A string of pro-life rulings by Europe's two highest courts has surprised experts.
The European Court of Human Rights (ECHR) upheld Austria's ban on in-vitro fertilization in November. Weeks earlier, the European Court of Justice ruled against destroying human embryos for scientific research. In December 2010, the ECHR upheld Ireland's abortion ban.
"It's definitely a trend," said Roger Kiska of the Alliance Defense Fund in Slovakia. "Two or three years ago, you never would have thought that within a year you would have three pro-life [victories] in the courts."
The cases coming from the ECHR—Europe's equivalent of the U.S. Supreme Court—show judicial restraint, deciding simply that abortion is not a right and leaving its legality up to each of the Council of Europe's 47 member states, Kiska said. But the Court of Justice's ruling went a step further, ruling that embryos are human beings.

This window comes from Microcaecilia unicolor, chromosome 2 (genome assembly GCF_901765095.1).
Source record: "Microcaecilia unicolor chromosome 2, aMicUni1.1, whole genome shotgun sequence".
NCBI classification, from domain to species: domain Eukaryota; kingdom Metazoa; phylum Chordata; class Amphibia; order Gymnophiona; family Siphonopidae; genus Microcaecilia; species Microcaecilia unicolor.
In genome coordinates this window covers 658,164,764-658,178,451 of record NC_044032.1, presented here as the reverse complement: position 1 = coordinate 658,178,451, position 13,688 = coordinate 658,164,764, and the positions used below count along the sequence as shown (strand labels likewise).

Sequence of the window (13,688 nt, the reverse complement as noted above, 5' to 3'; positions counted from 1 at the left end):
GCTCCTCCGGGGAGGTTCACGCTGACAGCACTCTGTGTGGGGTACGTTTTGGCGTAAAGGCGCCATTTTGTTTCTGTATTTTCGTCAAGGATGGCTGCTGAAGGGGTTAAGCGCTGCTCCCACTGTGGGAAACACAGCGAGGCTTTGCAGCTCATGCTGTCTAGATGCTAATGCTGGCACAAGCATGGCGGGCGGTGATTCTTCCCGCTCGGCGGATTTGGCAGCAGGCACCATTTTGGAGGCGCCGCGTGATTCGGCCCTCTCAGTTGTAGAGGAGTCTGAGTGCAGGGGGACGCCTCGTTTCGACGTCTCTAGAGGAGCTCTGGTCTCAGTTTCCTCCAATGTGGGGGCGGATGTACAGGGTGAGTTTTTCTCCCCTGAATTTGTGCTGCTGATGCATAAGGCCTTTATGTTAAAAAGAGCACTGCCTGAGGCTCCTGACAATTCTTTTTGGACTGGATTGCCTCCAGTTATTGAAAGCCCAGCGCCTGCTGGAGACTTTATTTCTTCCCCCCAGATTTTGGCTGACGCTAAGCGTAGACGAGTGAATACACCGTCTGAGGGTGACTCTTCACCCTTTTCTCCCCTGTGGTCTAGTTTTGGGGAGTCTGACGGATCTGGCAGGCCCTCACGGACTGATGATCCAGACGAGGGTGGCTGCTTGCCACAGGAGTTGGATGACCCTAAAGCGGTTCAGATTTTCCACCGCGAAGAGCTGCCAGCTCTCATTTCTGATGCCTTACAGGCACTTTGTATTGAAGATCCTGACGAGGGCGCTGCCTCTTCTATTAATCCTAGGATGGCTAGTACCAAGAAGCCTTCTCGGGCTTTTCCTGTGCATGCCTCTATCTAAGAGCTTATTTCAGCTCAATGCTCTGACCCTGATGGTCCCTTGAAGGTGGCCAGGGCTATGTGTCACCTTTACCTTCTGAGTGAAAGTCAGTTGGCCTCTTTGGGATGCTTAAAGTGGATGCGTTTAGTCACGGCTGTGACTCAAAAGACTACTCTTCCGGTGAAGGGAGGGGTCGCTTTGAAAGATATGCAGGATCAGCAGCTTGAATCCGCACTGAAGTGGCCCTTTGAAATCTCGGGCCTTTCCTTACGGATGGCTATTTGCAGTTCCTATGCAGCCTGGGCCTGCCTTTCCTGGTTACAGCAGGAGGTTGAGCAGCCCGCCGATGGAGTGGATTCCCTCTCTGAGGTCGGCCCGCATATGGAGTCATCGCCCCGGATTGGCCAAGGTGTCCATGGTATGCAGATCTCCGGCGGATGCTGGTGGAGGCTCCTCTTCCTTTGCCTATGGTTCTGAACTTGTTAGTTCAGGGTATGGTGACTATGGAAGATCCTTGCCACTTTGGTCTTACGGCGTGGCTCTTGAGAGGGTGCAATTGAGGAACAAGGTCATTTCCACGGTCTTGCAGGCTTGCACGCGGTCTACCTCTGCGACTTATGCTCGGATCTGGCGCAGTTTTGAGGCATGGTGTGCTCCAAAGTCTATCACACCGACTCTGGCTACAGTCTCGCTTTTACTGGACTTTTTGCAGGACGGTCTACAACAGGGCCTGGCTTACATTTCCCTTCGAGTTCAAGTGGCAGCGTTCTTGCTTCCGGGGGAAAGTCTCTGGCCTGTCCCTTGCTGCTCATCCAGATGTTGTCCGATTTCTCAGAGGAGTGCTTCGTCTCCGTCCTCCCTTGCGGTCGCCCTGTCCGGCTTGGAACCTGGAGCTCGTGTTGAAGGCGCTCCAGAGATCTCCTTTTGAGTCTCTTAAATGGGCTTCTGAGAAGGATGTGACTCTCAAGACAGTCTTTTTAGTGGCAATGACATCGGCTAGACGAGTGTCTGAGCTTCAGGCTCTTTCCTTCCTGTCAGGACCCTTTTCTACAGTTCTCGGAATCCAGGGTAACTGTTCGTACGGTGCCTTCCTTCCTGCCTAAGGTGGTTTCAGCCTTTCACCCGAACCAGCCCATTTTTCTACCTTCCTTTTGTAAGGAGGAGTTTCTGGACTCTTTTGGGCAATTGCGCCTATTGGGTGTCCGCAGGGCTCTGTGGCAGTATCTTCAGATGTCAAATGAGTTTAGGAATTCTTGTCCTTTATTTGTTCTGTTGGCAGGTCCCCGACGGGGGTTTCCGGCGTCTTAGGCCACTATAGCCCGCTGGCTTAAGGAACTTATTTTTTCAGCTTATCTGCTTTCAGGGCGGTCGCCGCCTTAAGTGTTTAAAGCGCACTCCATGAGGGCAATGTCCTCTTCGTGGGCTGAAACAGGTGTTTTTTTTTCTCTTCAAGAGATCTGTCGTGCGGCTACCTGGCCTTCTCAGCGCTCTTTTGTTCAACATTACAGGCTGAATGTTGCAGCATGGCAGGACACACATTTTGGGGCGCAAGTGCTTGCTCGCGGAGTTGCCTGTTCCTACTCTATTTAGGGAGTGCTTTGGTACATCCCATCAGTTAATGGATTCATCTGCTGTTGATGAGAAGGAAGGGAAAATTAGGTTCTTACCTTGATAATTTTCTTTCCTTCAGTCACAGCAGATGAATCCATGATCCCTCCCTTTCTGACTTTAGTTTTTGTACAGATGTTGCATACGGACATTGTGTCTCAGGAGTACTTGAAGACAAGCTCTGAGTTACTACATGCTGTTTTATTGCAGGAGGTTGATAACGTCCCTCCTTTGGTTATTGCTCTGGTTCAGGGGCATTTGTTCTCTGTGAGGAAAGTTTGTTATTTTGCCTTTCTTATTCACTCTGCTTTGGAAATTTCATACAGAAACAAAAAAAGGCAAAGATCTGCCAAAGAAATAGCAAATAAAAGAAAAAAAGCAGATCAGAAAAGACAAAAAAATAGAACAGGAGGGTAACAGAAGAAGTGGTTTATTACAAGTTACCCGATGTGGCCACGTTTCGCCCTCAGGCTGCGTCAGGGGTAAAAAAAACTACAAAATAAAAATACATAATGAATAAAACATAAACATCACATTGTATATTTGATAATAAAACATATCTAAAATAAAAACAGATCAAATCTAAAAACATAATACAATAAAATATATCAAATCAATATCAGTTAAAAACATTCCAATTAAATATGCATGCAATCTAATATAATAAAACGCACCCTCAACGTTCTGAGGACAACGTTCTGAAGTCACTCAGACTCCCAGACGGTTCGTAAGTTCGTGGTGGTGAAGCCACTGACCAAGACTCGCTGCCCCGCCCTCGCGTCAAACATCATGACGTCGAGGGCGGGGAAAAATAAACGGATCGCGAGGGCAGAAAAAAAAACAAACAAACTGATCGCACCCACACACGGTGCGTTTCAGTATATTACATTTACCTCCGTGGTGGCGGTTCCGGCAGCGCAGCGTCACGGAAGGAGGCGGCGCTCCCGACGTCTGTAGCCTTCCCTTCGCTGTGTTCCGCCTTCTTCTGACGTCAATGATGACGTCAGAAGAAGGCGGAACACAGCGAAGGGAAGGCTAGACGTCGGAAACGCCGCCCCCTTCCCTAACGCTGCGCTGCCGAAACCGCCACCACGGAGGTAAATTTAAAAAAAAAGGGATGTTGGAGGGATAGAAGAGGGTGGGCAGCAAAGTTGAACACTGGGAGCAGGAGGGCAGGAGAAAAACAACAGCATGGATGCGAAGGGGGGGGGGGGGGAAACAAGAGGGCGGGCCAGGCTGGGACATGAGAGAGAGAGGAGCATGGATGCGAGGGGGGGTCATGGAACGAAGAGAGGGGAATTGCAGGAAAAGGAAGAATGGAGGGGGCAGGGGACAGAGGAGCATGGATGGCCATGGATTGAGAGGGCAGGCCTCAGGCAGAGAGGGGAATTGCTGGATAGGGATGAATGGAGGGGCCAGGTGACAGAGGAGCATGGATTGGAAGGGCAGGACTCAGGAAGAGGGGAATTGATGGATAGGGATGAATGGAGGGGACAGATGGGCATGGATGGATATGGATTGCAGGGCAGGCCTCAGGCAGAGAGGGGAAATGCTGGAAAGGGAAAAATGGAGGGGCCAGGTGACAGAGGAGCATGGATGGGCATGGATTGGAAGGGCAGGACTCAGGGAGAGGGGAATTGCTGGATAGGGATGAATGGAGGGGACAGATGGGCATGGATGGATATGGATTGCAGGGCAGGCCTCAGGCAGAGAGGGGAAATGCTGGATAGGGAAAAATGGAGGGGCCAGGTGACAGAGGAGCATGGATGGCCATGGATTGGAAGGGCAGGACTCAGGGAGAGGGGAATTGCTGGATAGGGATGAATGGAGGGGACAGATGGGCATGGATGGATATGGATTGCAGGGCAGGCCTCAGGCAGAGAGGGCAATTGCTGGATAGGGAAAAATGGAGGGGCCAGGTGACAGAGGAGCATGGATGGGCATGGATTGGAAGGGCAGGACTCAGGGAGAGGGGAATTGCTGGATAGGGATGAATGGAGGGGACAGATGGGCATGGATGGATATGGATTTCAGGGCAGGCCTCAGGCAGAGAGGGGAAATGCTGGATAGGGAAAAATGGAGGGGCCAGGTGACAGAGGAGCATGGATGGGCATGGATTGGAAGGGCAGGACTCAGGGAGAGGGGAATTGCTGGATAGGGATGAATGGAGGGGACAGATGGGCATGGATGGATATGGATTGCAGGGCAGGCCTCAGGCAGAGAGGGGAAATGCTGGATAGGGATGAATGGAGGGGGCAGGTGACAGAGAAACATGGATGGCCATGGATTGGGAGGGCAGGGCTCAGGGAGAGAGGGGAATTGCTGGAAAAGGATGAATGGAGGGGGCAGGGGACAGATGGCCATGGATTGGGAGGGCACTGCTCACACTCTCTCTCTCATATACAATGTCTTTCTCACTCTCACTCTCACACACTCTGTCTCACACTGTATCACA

This stand was both strong and surprising, he said. "It's the first international court decision to say that life begins at conception."
"The very Western, liberalized way of thinking is losing its monopoly over the ECHR," said Gregór Puppinck, director of the European Centre for Law and Justice. As more conservative Eastern countries join the council, they have felt that the founding states—such as France, Belgium, the Netherlands, and the United Kingdom—are trying to impose their own vision of human rights, he said. "The non-Western countries are now trying to balance the ideology of the court."
The religious composition of many European nations has also changed, he said. Catholic, Orthodox, and Protestant Christians, as well as Muslims, are all now weighing in where secular groups have had the loudest voices.1